My only other complaint with the controller is purely cosmetic, but when you're talking about a controller with a sole purpose to feature characters on it, it's definitely worth mentioning. Having to place the four superheroes on a controller which is covered with buttons and analog sticks is a daunting task to be sure. However I think the characters would have been far better served being placed in the top center portion of the controller where the large "4" logo resides. Sue Storm's (Jessica Alba) finer assets (ahem!) are completely hidden by the analog stick. Johnny Storm and Mr. Fantastic are completely hidden when gripping the controller. Now I'm not suggesting that you need to see these characters every moment while you're playing a game - if you know anything you'd know that watching the screen is of utmost importance when playing videogames - but the characters would have been always visible had they been placed in the top center area (as they are when featured separately).
Final Thoughts: The FF Controller from MadCatz is one of the first third party controllers that I've used that doesn't feel like a third party controller. My hands always know when I'm playing with something that feels even slightly foreign and I'm happy to report that the FF controller feels as great as it looks. The true test of quality comes after I'm done the review. Does the product go into a box, never to be used again? Not this time. The MadCatz FF Controllers both became permanent fixtures in "gen pop" (a prison term meaning general population) alongside my first party controllers. That almost NEVER happens. Score: 5.0 out of 5.0
Our test controllers featured The Human Torch & The Thing - two of my favorite FF characters - not that that has any particular bearing on the quality of the product. But I will say that the screens of both characters and the design and layout of the characters on the PS2 controllers are excellent. Both the Torch & Ben Grimm are featured smack dab in the center allowing for utmost exposure. The Thing controller is decked out in orange rock and complimented by blue rubber grips, analog sticks and buttons (featuring cool "broken" designs of the PS2 face buttons) to match the character and his costume. The Torch controller features Johnny Storm in the center with a red fire motif complimented by yellow rubber hand grips and yellow face buttons with red lettering.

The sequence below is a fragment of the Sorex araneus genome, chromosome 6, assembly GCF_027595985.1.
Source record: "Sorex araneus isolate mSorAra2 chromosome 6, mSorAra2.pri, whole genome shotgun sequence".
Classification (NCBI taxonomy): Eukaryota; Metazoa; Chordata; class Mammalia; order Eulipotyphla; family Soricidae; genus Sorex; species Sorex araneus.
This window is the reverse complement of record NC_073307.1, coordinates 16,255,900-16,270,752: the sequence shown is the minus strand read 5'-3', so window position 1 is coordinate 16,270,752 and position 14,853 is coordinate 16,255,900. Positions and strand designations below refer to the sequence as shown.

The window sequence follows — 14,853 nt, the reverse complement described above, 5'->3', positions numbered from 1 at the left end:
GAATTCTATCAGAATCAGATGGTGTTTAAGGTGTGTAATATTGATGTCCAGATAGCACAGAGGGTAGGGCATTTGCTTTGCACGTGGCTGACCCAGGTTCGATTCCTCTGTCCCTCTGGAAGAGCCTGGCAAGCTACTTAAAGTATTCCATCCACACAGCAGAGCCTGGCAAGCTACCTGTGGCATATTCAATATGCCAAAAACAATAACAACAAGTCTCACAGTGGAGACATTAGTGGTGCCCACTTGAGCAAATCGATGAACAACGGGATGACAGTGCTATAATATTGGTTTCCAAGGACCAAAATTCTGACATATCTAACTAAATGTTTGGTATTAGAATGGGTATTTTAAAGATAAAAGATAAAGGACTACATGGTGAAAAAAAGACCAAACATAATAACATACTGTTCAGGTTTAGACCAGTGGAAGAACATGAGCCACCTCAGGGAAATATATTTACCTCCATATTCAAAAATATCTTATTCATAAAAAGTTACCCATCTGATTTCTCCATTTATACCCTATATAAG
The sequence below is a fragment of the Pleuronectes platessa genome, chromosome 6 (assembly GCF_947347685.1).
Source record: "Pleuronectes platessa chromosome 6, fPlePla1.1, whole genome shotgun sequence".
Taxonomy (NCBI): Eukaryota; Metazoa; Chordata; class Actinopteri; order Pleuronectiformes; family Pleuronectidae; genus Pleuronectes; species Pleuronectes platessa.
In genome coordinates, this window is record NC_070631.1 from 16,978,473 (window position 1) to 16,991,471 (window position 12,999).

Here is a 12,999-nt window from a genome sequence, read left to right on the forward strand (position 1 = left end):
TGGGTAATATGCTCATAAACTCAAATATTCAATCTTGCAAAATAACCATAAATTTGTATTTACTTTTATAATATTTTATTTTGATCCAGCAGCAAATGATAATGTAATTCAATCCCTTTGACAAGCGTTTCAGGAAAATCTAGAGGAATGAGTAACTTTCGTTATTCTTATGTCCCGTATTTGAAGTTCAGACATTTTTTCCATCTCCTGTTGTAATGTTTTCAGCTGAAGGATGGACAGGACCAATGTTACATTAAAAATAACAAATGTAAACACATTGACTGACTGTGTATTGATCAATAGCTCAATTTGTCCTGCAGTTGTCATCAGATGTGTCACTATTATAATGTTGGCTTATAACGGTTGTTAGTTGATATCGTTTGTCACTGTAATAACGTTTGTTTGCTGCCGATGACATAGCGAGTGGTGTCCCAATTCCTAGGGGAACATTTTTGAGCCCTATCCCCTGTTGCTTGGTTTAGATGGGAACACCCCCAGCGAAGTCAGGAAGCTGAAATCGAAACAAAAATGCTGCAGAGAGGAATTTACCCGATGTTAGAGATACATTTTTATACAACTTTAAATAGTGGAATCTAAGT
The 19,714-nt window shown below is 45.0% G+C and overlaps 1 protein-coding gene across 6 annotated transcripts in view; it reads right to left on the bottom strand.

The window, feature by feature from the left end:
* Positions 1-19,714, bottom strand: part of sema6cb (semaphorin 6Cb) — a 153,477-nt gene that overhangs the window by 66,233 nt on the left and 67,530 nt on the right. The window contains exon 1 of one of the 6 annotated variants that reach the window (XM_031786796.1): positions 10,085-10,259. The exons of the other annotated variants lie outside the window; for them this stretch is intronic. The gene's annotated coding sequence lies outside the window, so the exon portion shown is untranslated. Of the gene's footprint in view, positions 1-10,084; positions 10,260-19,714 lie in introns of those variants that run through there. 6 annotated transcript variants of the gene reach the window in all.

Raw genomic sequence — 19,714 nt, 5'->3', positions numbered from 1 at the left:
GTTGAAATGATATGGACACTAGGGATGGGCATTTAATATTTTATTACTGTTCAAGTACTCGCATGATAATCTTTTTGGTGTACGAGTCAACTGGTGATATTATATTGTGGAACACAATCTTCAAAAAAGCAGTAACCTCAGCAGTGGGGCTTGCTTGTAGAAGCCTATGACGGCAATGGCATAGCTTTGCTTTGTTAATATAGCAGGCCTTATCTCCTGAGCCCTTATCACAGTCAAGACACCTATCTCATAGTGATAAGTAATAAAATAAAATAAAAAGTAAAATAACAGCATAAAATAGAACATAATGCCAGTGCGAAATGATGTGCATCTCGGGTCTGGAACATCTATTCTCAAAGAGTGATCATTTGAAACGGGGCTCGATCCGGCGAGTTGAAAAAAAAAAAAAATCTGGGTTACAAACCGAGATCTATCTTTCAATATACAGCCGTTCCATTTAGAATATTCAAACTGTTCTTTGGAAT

Unfortunately due to the characters being front and center, the Select & Start buttons normally placed in this location have been relegated to the center at the very top of the controller - near where the cord extends. This is an extremely awkward placement especially if you are playing a game that requires frequent trips to the Pause menu.
The face buttons have a little more "give" and feel a little looser than your average Dual Shock 2, but I didn't find this to be a positive or a negative. Both analog sticks perform equally well and feature a nice audible click when accessing the L3 or R3 buttons. The D-Pad is a little too raised off of the face of the controller for my tastes but it's used sparingly in most games and at least works extremely well when selecting different directions. The shoulder buttons (R1, R2, L1, L2) feel just okay, but are shaped differently and I found my fingers sometimes missing their marks - especially on the L2 and R2 buttons which have are curved on one side.
The grips are rubberized as mentioned but the grip handles are bulbous and larger than a Dual Shock 2. If you're not used to holding that extra "meat" in your hands it could actually cause a little bit of sore palms depending on how tightly you grip your controller. Since I play a lot of Xbox, the extra plastic in the hand doesn't translate into anything troublesome but one of our reviewers who only plays PS2 felt that it was too large to hold onto for extended periods. I could call him a baby but he does have a point.
The PS2 controller also sports an 8 foot cable which is great and two motors for a great "purr" like rumble.
Final Thoughts: Since I consider the PS2 Dual Shock 2 to be one of the best controllers ever designed, with its sleek look and ergonomic casing, third party controllers rarely ever pass the litmus test when it comes to even being in the same ballpark as the original. MadCatz FF controller for the PS2 comes close, but ultimately I found myself returning to the tried and true original. As a backup controller this would do just fine, but unlike the Xbox FF controller there are simply too many design differences between the original Dual Shock and the MadCatz one for me to adjust to - the relocation of the select and start buttons, the reshape of the L2 and R2 buttons and the larger grip handles. If none of that seems to matter to you, MadCatz has delivered a great range of licensed products that are as cosmetically cool as they are functional. Score: 4.0 out of 5.0